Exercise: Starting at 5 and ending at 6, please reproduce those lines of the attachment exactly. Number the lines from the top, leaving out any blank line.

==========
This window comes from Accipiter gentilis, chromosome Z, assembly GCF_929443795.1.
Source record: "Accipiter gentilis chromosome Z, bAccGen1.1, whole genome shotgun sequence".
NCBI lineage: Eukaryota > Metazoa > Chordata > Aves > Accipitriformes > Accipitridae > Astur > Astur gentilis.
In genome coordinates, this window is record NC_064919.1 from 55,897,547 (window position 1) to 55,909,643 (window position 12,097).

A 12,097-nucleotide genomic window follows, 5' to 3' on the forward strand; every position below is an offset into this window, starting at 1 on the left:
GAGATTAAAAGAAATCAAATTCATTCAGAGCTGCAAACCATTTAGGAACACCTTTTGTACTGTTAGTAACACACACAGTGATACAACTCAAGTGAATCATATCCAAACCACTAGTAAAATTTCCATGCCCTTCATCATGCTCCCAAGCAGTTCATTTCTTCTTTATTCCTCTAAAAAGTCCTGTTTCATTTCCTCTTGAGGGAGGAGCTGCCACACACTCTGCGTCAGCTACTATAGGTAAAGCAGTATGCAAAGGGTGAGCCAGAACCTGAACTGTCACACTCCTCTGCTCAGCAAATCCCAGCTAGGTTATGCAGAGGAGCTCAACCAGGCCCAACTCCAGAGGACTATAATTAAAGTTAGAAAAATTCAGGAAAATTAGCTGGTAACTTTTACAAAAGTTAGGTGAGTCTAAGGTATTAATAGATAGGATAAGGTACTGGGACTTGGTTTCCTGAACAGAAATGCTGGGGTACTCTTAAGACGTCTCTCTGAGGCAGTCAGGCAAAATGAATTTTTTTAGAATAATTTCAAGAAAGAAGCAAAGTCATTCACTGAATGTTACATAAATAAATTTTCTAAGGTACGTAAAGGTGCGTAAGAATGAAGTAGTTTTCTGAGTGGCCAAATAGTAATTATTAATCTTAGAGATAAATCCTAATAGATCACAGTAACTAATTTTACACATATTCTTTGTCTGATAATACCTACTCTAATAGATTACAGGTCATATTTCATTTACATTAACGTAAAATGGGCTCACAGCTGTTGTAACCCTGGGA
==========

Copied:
A 12,097-nucleotide genomic window follows, 5' to 3' on the forward strand; every position below is an offset into this window, starting at 1 on the left:
GAGATTAAAAGAAATCAAATTCATTCAGAGCTGCAAACCATTTAGGAACACCTTTTGTACTGTTAGTAACACACACAGTGATACAACTCAAGTGAATCATATCCAAACCACTAGTAAAATTTCCATGCCCTTCATCATGCTCCCAAGCAGTTCATTTCTTCTTTATTCCTCTAAAAAGTCCTGTTTCATTTCCTCTTGAGGGAGGAGCTGCCACACACTCTGCGTCAGCTACTATAGGTAAAGCAGTATGCAAAGGGTGAGCCAGAACCTGAACTGTCACACTCCTCTGCTCAGCAAATCCCAGCTAGGTTATGCAGAGGAGCTCAACCAGGCCCAACTCCAGAGGACTATAATTAAAGTTAGAAAAATTCAGGAAAATTAGCTGGTAACTTTTACAAAAGTTAGGTGAGTCTAAGGTATTAATAGATAGGATAAGGTACTGGGACTTGGTTTCCTGAACAGAAATGCTGGGGTACTCTTAAGACGTCTCTCTGAGGCAGTCAGGCAAAATGAATTTTTTTAGAATAATTTCAAGAAAGAAGCAAAGTCATTCACTGAATGTTACATAAATAAATTTTCTAAGGTACGTAAAGGTGCGTAAGAATGAAGTAGTTTTCTGAGTGGCCAAATAGTAATTATTAATCTTAGAGATAAATCCTAATAGATCACAGTAACTAATTTTACACATATTCTTTGTCTGATAATACCTACTCTAATAGATTACAGGTCATATTTCATTTACATTAACGTAAAATGGGCTCACAGCTGTTGTAACCCTGGGA